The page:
The iconic characters can’t lift off Thursday if sustained winds exceed 23 mph and gusts exceed 34 mph, according to city rules enacted after fierce winds in 1997 caused a Cat in the Hat balloon to topple a light pole and seriously injure a woman spectator.
Current forecasts call for sustained winds of 20 mph and gusts of 35 mph.
NYPD Chief of Patrol James Hall, however, said Thursday’s weather forecast “looks very good.”
“At this time, it is too early to make any determinations on the flight of the giant balloons,” said Macy’s spokesman Orlando Veras. “On Thanksgiving morning, Macy’s works closely with the NYPD, who, based on real-time weather data and the official regulations, determine if the balloons will fly and at what heights.”
As WCBS 880’s Rich Lamb reported, Police Commissioner Ray Kelly and the NYPD are keeping an eye on the forecast, particularly focused on predicted wind velocities.
“We have instruments that give us the across wind measurements, particularly because we have high-rise buildings that sometimes winds come down the side streets. We’ve done a lot of training on this. We’ve got experience doing it,” said Kelly. “We have a sergeant assigned to each balloon with the instruments. And the balloons, as you know, sure can be lowered to various heights and they can be lowered all the way down or they can be eliminated, not brought out at all.”
Balloons have only been grounded once in the parade’s 87-year history, when bad weather kept them from flying in 1971.
This year’s balloons include SpongeBob Squarepants, Snoopy, Spider-Man and a 47-foot hot air balloon displaying the faces of characters from the classic film “The Wizard of Oz.”
“This is kind of a once-in-a-lifetime thing to come up and see the Macy’s Thanksgiving Day Parade, and to not see the balloons would be sad,” said Iris Owens of Tulsa, Okla.
“The kids should definitely have the opportunity to see the 2013 balloons tomorrow. I’m really hopeful that the weather will pull up,” said Upper West Side resident Meghan Beehan.
“This is the only place you can see them is here,” said Ken Corsin of Princeton, N.J.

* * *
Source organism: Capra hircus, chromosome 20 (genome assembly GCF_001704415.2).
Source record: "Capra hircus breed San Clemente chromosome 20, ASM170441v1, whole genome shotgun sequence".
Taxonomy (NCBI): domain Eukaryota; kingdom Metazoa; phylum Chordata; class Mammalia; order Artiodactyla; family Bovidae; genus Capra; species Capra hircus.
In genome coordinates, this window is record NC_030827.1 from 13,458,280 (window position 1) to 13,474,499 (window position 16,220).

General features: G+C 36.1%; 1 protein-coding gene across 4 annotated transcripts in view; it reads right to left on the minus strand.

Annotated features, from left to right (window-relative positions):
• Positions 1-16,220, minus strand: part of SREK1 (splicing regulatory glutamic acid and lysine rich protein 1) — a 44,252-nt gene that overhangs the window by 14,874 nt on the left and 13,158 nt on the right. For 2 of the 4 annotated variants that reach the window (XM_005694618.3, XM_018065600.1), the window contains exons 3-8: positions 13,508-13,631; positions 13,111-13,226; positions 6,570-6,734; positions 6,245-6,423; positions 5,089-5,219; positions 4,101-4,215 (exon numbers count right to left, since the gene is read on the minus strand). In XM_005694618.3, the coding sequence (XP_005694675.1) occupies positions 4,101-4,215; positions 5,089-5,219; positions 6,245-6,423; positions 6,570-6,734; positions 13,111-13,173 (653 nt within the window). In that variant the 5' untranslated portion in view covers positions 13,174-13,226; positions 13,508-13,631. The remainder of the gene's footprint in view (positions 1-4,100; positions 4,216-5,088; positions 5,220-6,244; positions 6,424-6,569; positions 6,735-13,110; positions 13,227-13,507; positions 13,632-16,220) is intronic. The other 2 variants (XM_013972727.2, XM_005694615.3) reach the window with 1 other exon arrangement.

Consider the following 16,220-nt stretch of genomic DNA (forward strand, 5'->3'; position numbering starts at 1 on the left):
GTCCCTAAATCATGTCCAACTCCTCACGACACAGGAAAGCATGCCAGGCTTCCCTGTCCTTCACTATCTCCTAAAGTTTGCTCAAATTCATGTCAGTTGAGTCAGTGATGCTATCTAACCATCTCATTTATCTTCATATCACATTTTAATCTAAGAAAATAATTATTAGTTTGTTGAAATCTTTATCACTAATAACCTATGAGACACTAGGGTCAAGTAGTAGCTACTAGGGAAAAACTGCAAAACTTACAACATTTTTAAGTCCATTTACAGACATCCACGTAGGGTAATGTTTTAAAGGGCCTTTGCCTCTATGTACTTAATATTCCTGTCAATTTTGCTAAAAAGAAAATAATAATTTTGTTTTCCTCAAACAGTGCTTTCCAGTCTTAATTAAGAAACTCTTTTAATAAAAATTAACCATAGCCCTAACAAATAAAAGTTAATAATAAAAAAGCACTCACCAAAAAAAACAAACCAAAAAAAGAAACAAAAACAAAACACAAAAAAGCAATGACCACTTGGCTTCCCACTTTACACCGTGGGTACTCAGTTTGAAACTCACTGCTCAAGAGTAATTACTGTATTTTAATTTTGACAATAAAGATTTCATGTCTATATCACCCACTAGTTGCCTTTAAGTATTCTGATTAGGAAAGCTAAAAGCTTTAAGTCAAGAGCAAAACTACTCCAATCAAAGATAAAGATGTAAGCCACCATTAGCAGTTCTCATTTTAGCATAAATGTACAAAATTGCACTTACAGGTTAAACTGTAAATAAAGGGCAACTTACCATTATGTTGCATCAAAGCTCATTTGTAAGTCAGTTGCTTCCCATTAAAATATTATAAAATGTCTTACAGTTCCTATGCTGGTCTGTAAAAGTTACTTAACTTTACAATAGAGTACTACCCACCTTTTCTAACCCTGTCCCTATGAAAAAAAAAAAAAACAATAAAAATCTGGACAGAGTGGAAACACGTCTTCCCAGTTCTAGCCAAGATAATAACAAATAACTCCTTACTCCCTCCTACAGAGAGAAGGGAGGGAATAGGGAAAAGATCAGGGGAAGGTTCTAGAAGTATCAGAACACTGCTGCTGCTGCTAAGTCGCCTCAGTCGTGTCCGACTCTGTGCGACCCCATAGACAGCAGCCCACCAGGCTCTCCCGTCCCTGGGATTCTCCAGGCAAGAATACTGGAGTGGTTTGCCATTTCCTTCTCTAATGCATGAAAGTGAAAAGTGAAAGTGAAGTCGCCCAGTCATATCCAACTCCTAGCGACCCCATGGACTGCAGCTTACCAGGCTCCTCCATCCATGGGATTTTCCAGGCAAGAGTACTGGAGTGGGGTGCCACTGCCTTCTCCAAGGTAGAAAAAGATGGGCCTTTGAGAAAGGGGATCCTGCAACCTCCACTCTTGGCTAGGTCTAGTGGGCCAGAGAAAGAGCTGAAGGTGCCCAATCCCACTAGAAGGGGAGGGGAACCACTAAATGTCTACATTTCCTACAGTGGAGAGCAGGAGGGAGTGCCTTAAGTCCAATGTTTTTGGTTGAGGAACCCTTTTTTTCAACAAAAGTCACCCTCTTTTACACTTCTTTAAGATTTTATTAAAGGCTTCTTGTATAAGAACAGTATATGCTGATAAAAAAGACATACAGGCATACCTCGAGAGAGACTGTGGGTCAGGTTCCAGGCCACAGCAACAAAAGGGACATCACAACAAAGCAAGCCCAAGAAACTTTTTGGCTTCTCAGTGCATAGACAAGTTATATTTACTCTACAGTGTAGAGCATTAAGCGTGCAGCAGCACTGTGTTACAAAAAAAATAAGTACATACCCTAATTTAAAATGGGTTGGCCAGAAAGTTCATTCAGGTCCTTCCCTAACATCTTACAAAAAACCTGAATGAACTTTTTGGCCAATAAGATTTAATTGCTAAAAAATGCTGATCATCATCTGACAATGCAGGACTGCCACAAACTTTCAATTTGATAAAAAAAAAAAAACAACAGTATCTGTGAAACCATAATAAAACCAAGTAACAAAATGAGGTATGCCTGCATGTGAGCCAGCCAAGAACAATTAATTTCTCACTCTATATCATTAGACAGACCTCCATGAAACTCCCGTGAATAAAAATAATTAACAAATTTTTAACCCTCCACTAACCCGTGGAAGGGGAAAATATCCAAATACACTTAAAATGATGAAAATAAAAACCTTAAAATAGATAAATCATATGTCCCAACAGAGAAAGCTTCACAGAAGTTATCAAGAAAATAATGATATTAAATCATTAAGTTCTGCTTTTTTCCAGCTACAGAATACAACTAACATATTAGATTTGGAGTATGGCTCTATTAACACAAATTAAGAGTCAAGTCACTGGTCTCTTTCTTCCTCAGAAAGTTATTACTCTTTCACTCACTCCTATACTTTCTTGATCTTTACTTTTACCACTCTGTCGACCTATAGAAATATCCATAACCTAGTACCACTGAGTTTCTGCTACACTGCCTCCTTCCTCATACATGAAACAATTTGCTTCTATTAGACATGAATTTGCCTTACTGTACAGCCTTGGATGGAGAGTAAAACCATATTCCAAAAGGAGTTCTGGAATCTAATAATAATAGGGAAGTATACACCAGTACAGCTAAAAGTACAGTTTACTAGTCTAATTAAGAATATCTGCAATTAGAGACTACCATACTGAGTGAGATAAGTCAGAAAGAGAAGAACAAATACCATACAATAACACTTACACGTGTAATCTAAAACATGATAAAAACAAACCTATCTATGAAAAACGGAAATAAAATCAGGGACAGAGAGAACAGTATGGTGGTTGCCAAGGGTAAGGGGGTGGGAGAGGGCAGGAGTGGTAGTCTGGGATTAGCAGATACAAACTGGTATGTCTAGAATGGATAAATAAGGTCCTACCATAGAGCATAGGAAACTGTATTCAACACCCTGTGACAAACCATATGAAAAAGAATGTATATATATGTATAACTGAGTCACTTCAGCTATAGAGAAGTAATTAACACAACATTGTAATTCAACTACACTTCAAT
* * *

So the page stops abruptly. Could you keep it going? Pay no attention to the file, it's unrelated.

Spectator Henry Cubbin stated his feelings on the matter very simply for CBS 2’s Hazel Sanchez.
“It would have no balloons and it would sort of not be a Thanksgiving,” he said.
The wet weather was not keeping people away from watching the balloons be inflated on the Upper West Side on Wednesday evening.
“The weather could be better, but it’s not freezing out,” Michelle Gray, of the Upper West Side, told CBS 2’s Hazel Sanchez. ” The temperature’s all right. So a little rain is not going to stop us.”
“My favorite part is seeing the balloons like really close up, and you can really see them still so you can see the details,” added Arden Gray.
While it remains unclear whether the balloons will fly, Macy’s parade organizers say there are plenty of other attractions.
“We’re preparing for a great parade filled with everything,” said John Piper, vice president and creative director of Macy’s Parade Studio. “But ou’ve got to remember, we have 30 full-size floats. We have a thousand clowns.”
While it’s unclear how strong the winds might be, it is a safe bet that it will be cold on the parade route. CBS 2 meteorologist Vanessa Murdock said that, with the wind-chill factor, it will feel like 13 degrees at 7 a.m.
Wilma Riedel, store manager at Pedigree Ski Shop, recommended that paradegoers wear five layers on the top and two layers of pants as well glove liners.
“Layers. Lots of thin layers,” she told Murdock. “You trap your air, and you can stay warm.”
Lori Kaye said that she didn’t plan to let the weather ruin her Thanksgiving.
“You might be cranky walking through the rain but the minute you get here with the lights, the music, and all the people. It just makes it magical,” she said.
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